Take the 2-minute tour ×
Stack Overflow is a question and answer site for professional and enthusiast programmers. It's 100% free, no registration required.

I am trying to implement a tail recursive version of factorial:

let{factorial 0 n = n; factorial x n =  factorial (x-1, n * x)}

I get this:

<interactive>:1:41:
Occurs check: cannot construct the infinite type: t1 = t1 -> t1
In the return type of a call of `factorial'
In the expression: factorial (x - 1, n * x)
In an equation for `factorial':
    factorial x n = factorial (x - 1, n * x)

<interactive>:1:52:
Occurs check: cannot construct the infinite type: t0 = (t0, t1)
In the first argument of `(-)', namely `x'
In the expression: x - 1
In the first argument of `factorial', namely `(x - 1, n * x)'

<interactive>:1:61:
Occurs check: cannot construct the infinite type: t1 = (t0, t1)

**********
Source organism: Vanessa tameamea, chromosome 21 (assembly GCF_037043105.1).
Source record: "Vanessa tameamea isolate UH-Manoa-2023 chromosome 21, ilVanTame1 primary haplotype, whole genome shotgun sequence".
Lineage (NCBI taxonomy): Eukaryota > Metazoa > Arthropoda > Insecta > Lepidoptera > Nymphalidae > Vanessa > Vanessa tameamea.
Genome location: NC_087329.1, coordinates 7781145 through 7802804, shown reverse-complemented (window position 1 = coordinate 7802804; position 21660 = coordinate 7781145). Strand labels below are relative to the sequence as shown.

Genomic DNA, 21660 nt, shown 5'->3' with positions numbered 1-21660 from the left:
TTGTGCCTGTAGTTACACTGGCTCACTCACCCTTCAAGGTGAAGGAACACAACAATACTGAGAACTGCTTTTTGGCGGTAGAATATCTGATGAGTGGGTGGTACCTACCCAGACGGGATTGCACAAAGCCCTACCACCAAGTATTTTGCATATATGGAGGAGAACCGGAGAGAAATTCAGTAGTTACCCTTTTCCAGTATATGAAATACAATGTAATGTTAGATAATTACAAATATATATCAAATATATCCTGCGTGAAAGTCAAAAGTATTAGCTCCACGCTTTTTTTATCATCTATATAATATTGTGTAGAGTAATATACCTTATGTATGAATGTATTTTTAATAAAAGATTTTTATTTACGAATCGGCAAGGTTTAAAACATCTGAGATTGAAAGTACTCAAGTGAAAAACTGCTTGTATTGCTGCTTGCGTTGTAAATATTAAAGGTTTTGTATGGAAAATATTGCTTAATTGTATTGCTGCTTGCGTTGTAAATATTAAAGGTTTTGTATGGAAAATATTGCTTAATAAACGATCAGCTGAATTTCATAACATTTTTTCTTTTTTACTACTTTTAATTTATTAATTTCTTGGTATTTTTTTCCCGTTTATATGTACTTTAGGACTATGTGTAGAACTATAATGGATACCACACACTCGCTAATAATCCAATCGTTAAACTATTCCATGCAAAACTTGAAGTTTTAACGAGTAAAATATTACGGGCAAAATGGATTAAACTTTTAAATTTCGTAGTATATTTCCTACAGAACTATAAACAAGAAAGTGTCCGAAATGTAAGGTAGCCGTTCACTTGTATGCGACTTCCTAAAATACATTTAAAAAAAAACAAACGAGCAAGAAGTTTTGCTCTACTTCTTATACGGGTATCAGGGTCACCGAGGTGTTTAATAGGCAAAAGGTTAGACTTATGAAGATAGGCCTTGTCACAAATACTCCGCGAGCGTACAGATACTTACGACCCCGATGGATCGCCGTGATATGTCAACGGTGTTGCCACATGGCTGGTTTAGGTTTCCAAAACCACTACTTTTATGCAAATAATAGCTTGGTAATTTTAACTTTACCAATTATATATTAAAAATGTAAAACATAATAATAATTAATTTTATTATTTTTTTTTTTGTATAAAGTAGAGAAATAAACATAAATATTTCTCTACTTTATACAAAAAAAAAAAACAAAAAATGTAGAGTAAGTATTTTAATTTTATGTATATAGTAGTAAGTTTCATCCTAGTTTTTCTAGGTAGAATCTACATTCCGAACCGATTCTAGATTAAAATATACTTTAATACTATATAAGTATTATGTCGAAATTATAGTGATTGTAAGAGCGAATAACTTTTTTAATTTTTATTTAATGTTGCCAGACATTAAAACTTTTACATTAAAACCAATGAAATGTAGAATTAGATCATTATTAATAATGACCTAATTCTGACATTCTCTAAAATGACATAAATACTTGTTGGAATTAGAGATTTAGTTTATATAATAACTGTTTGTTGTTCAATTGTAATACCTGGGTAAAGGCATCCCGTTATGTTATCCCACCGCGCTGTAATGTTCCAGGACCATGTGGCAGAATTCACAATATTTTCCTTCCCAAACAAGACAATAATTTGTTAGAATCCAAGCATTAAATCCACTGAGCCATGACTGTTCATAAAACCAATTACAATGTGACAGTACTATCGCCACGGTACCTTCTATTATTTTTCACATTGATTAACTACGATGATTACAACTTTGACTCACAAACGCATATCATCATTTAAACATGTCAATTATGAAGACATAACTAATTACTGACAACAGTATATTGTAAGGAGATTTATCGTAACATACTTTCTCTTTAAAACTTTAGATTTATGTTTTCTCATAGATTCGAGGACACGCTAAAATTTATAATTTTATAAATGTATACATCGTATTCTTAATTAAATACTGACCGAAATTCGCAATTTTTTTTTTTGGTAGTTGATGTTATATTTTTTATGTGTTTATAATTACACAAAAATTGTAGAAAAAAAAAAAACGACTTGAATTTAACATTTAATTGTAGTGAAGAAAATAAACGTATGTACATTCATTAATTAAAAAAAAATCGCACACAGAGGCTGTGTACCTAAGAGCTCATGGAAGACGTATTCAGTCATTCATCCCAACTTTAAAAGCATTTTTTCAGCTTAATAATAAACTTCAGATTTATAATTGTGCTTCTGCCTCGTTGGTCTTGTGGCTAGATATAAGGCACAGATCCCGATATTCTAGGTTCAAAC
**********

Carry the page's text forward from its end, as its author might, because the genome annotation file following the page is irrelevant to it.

In the second argument of `(*)', namely `x'
In the expression: n * x
In the first argument of `factorial', namely `(x - 1, n * x)'

How am i constructing an infinite type here? (using GHCi 7.0.1)

share|improve this question
1  
If you give your definition type signatures, the error messages are usually easier to understand. You'd have gotten something along the lines of Couldn't match expected type `Integer' with actual type `(t0, t1)' then. –  Daniel Fischer Jul 24 '12 at 20:20

1 Answer 1

up vote 7 down vote accepted

I'm not a strong Haskell programmer, but I think you want to rewrite

factorial x n =  factorial (x-1, n * x)

as

factorial x n =  factorial (x-1) (n * x)

Since (x-1, n * x) is a pair type, which isn't what you want.

Hope this helps!

share|improve this answer
    
Ofcourse! Despite knowing about pairs, I'll blame my habit of passing args to a function, er.. 'non-functional programming way'? :) –  badmaash Jul 24 '12 at 19:42

Your Answer

 
discard

By posting your answer, you agree to the privacy policy and terms of service.

Not the answer you're looking for? Browse other questions tagged or ask your own question.